I felt fortunate that the facilitator of my bible study group was the Rt. Rev. Jennifer Baskerville-Burrows, an African-American-Indian priest, who was attending the conference the week before her ordination and consecration as the Bishop of Indianapolis and the first African American woman to be a diocesan bishop.  There were moments of deep sadness as well, such has when the Rt. Rev. Eugene Sutton announced that the State of Arkansas would execute one of their prisoners that first evening of the conference.  The death penalty is where racism, poverty, gun violence, and state-sanctioned murder all intersect and this was a powerful moment for me.

Lee Cheek

Two common narratives about guns emerged: (1) gun violence is mainly a problem with blacks (2) unrestricted white gun ownership and “stand your ground “is God-ordained.  We were called to challenge these narratives from a faith-based perspective.

The Rev. Dr. Kelly Brown Douglas. Photo: Lee Cheek

The Rev. Dr. Kelly Brown Douglas, canon theologian for the Diocese of Maryland, challenged a mostly white church to give up resting in the comfort of believing that the problem of gun violence lies only within the black urban community. She asked us to get to know their stories and see their humanity. The violence there is a legacy of a system of unjust privilege and penalty.  The inequalities of racism and poverty are something each of us is on the hook for.  Eliminating these systems is “not a work of choice for us but what is necessary to be Christian.”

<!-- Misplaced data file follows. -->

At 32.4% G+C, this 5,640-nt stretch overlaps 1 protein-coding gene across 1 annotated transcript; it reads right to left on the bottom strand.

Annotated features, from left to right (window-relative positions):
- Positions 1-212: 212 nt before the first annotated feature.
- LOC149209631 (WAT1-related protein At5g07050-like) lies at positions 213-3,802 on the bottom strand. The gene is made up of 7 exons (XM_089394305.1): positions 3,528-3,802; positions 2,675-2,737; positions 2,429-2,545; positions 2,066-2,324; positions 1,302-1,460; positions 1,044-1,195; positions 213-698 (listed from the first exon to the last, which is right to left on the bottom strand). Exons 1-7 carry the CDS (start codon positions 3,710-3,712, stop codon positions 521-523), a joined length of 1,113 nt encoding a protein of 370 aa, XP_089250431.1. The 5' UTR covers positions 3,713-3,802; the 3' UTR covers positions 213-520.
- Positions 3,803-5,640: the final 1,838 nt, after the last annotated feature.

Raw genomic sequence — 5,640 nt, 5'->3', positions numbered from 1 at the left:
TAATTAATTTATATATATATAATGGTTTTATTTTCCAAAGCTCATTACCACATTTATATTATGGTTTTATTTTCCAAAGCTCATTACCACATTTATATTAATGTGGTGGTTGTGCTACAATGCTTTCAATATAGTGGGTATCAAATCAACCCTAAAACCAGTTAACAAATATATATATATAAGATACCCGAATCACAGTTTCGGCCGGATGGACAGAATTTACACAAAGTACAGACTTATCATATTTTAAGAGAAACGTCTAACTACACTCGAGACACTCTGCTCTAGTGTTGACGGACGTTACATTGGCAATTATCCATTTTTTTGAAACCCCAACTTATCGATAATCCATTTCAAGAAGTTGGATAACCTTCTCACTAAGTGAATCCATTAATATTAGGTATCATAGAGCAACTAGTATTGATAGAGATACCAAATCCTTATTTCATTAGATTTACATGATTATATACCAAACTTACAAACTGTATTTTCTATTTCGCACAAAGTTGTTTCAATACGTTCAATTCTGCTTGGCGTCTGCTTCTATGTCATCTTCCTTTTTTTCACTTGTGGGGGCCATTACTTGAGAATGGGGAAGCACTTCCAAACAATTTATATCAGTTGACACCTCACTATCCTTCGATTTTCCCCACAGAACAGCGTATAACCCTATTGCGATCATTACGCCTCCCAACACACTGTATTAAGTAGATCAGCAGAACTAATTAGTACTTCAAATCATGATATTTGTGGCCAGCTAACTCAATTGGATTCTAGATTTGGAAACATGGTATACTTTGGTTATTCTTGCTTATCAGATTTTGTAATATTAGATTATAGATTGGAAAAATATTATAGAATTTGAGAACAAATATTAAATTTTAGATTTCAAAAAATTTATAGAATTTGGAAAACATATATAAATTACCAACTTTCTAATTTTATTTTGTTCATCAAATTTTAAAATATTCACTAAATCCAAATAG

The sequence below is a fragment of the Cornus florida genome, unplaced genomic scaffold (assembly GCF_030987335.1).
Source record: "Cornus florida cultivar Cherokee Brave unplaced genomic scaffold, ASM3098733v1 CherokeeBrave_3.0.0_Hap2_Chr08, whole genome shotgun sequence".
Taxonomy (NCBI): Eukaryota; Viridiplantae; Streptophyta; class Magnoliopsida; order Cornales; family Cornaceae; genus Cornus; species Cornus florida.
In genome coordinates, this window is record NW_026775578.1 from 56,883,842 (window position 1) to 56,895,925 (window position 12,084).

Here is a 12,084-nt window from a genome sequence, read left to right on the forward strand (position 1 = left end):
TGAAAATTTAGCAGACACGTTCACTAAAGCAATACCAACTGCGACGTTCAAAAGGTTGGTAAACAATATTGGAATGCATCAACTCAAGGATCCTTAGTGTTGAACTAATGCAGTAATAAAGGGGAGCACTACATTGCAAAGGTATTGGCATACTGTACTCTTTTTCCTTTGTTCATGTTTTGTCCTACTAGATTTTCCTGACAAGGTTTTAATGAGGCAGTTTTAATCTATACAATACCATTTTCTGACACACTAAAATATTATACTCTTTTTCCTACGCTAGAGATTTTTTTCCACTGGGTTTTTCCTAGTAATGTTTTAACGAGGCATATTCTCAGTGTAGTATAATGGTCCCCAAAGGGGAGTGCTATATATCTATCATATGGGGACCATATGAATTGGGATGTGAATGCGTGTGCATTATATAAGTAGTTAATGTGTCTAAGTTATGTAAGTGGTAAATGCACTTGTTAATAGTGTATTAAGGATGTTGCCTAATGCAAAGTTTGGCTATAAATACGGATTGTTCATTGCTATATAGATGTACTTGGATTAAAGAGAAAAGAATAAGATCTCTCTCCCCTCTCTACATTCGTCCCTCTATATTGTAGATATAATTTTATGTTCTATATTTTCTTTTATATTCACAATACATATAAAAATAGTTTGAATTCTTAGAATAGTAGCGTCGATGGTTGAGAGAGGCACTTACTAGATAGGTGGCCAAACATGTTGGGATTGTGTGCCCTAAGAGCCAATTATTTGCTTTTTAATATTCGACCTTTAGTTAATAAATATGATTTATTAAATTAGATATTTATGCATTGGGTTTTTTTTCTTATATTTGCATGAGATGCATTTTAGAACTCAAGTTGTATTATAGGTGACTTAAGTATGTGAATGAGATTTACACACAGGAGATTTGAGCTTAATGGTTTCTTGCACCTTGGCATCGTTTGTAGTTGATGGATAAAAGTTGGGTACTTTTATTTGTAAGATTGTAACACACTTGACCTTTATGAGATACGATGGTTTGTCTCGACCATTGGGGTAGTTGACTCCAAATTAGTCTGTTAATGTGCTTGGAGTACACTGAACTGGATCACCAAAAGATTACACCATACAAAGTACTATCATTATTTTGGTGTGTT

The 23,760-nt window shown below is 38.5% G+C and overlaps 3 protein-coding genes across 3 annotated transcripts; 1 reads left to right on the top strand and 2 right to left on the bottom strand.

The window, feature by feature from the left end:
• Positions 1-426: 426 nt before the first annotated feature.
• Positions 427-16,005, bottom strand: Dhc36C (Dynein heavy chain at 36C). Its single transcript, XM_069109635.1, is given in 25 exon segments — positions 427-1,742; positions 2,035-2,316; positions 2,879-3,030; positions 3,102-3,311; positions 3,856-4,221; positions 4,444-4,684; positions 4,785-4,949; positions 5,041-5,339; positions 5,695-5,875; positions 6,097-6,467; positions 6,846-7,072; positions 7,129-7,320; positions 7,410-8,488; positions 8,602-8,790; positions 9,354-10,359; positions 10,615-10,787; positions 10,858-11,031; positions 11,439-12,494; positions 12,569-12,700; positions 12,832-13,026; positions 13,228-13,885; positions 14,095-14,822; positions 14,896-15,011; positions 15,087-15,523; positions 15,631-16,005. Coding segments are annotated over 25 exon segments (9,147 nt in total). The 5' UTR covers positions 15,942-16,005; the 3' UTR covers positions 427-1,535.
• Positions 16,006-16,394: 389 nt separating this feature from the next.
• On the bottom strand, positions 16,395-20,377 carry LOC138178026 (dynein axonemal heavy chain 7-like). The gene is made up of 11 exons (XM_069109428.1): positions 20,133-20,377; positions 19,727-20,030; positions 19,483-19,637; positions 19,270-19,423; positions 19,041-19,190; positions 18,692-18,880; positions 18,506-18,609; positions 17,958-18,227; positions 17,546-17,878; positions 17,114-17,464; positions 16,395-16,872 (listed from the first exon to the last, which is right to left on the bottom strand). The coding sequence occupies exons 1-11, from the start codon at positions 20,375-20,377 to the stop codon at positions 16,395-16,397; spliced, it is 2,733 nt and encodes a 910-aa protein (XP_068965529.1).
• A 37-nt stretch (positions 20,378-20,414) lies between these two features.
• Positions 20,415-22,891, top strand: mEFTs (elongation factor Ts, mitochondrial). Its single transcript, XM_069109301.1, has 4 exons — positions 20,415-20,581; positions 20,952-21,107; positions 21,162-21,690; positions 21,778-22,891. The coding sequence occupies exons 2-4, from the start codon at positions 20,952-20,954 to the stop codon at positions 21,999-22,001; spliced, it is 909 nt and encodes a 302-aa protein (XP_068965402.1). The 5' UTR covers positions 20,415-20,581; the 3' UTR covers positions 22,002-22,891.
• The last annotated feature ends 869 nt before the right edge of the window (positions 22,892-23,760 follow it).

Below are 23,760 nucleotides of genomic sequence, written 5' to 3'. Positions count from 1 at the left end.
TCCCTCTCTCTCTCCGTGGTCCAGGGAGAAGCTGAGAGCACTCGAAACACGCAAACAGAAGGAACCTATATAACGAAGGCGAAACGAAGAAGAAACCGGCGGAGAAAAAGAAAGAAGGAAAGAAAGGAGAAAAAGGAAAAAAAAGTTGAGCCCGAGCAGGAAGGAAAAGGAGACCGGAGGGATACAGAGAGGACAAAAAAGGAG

The Rev. Rob Schenck, an evangelical pastor from Washington, D.C., who was featured in the 2015 documentary, The Armour of Light, declared that unrestricted white gun ownership and violence against what is perceived as threat is “a theological problem” with which many evangelicals struggle. He urged us to build relationships that help them disentangle their theology from the culture of “ferocious autonomy” and individualism.

Lee Cheek, Alexizendria Link and Jane G. Tillman. PHOTO: J.G. Tillman